Salvation is by definition a rescuing from the consequence of sin. At the Last Supper, as Jesus gathered with his disciples the night before he was to be taken prisoner and then crucified, it says he took the cup. And he said regarding that cup that that cup was representative of the blood of the covenant, his own blood, which is poured out, he said, Matthew 26, 28, for the forgiveness of sins. In Acts 13, 38 and 39, the Scripture says through him, that is Jesus, forgiveness of sins is proclaimed to you and through him everyone who believes is freed from all things.

You see, he was a child born to provide forgiveness for sins. Israel's great holy day is a day called Yom Kippur, the Day of Atonement. Annually, the ancient Jews celebrated that one day in which a great offering was given for all the sins of all the people through the previous year. And on that day, according to Leviticus chapter 16, the high priest would select two goats, two sacrificial goats. One of those goats was killed, slaughtered, and his blood was splattered all over the altar as a sacrifice for sin, as a symbol of the need for death with regard to sin.

But the other animal was not killed. The high priest would go to the other goat and put his hands on that goat, symbolically transferring the sins of all the people onto that goat, and then that goat was taken into the wilderness so far away that it could never find its way back or be seen again. Symbolically, God ordained that simple and graphic ceremony to show that where there was a sacrifice for sins, there was a removal of sin so that they would never, ever be brought to attention again. Now, that goat that was slaughtered couldn't really pay the price. It could only symbolize the one who could. And that goat that carried sin out into the wilderness symbolically couldn't really carry away sin, but it symbolized the one who could. And it didn't take two, it only took one, Jesus, who both gave the sacrifice for sin and carried our sins away. In fact, the word to forgive, a fiume, means to send away, to dismiss.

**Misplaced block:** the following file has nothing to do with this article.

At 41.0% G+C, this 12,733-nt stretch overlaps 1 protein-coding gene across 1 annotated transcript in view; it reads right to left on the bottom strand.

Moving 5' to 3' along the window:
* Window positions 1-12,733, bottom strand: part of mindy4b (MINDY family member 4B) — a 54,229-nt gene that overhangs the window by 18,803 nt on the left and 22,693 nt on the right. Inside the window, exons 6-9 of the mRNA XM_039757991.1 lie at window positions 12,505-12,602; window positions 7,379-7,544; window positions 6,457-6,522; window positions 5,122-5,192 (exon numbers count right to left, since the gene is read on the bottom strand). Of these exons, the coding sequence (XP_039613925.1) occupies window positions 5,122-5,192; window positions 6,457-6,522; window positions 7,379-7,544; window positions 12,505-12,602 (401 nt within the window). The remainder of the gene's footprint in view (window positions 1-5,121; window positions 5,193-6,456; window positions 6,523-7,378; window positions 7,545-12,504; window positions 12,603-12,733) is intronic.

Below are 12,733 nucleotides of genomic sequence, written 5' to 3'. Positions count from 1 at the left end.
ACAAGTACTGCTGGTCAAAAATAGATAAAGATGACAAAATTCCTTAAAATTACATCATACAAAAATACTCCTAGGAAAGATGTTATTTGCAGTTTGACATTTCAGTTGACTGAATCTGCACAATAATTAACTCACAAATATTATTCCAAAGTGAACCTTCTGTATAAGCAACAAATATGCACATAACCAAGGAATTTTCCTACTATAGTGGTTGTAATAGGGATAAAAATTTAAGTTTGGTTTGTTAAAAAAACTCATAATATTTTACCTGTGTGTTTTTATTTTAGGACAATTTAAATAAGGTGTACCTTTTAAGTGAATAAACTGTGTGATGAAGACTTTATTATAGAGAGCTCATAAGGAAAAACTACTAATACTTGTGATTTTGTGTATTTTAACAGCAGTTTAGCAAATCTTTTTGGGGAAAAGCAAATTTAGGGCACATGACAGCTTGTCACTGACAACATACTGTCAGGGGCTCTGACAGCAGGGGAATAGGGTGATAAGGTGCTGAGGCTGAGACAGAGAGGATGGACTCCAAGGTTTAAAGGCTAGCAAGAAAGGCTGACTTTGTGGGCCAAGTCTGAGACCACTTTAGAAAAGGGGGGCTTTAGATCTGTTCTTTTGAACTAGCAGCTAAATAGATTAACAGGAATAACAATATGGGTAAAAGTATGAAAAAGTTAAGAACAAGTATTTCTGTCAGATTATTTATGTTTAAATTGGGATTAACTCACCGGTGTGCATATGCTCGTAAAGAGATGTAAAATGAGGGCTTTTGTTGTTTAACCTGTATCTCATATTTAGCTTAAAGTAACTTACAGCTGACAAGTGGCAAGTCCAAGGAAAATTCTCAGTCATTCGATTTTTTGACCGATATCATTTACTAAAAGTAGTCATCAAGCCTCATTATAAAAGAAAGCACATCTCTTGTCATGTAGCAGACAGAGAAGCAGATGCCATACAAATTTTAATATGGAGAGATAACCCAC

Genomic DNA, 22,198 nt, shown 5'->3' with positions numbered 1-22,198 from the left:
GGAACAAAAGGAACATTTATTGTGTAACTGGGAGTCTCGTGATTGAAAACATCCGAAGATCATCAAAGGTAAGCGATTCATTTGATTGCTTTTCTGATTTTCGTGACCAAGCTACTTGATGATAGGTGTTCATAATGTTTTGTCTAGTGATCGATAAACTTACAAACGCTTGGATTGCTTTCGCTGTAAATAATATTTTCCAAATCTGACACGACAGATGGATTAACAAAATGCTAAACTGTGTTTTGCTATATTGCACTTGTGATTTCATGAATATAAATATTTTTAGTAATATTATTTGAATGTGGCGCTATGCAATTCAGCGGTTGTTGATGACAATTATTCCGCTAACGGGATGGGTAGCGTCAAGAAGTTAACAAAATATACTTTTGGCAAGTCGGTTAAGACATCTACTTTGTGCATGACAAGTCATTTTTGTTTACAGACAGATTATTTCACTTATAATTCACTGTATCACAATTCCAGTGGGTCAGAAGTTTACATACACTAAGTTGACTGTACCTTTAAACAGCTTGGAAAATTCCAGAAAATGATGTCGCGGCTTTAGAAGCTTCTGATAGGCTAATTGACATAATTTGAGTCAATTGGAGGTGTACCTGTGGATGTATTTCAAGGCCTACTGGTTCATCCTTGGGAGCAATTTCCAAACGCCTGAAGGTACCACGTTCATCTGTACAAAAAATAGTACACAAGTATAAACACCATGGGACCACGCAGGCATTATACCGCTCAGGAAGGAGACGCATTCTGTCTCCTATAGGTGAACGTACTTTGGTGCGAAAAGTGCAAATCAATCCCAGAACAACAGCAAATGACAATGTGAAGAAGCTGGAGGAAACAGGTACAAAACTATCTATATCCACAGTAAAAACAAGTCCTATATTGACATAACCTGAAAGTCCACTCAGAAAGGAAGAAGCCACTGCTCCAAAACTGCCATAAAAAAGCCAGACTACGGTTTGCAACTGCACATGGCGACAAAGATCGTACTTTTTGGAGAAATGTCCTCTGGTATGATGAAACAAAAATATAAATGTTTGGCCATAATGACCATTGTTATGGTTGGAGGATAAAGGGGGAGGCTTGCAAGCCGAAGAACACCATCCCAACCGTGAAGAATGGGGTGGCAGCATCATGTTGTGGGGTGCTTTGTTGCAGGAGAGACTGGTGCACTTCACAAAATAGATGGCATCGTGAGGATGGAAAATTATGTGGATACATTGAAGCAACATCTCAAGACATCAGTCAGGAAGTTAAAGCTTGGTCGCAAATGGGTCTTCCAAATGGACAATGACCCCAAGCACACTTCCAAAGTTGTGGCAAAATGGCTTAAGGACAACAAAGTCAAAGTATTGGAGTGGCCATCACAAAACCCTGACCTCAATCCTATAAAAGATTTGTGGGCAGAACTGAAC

It is used in legal terminology to refer to canceling a debt or granting a pardon. So through His death on the cross, Jesus took the sins of all of us on Himself and died our death as a blood sacrifice for our sins and then carried them away an infinite distance from where they will never return again. The Bible speaks of this in Psalm 103.12 it says, as far as the east is from the west, so far has He removed our transgression from us.

How far is the east from the west? That's infinite. That's a Jewish expression for infinity. Listen, no matter what deprivation a man or a woman might experience, no matter how lonely your life might be, no matter how sad it might be, no matter how painful your situation, no matter how bleak the Christmas season, no matter what dungeon or prison cell you might find yourself in, no matter how strong your fears and how terrifying the prospects of the future to you might be, if you have a personal relationship with Jesus Christ, you can see through to the one who has forgiven all your sins. And in that there is fullness of joy. You do not need to fear that your difficulty is God's way of making you offer full atonement for your own iniquity, not so.

You no matter what goes wrong in this life, no matter what is not the way you would like it, no matter how much unfulfillment you face, know this. You have complete and perfect forgiveness for all your sins through Jesus Christ if you place your faith in Him and you will never pay for your sins. Christ has done that. Christ has done that. Second title given to the child of Christmas comes in verse 23. This is one of the great, great titles that he bears. "'Behold, the virgin shall be with child and shall bear a son, and they shall call his name Immanuel," which translated means God with us. He is not only Jesus, he is Immanuel.

What does Immanuel mean? Means God lives among us. Means God became a man. God will be present with his people. The child of Christmas is Immanuel, God with us. That child that was born that day, though fully human, was also fully God. In the Old Testament, the presence of God was in the tabernacle. The presence of God was in the temple. And now in the New Testament, the presence of God is in a body, in the person of Christ, God with us. That's a Christmas truth, and like the term Jesus, Immanuel is a powerful Christmas truth. What does it mean?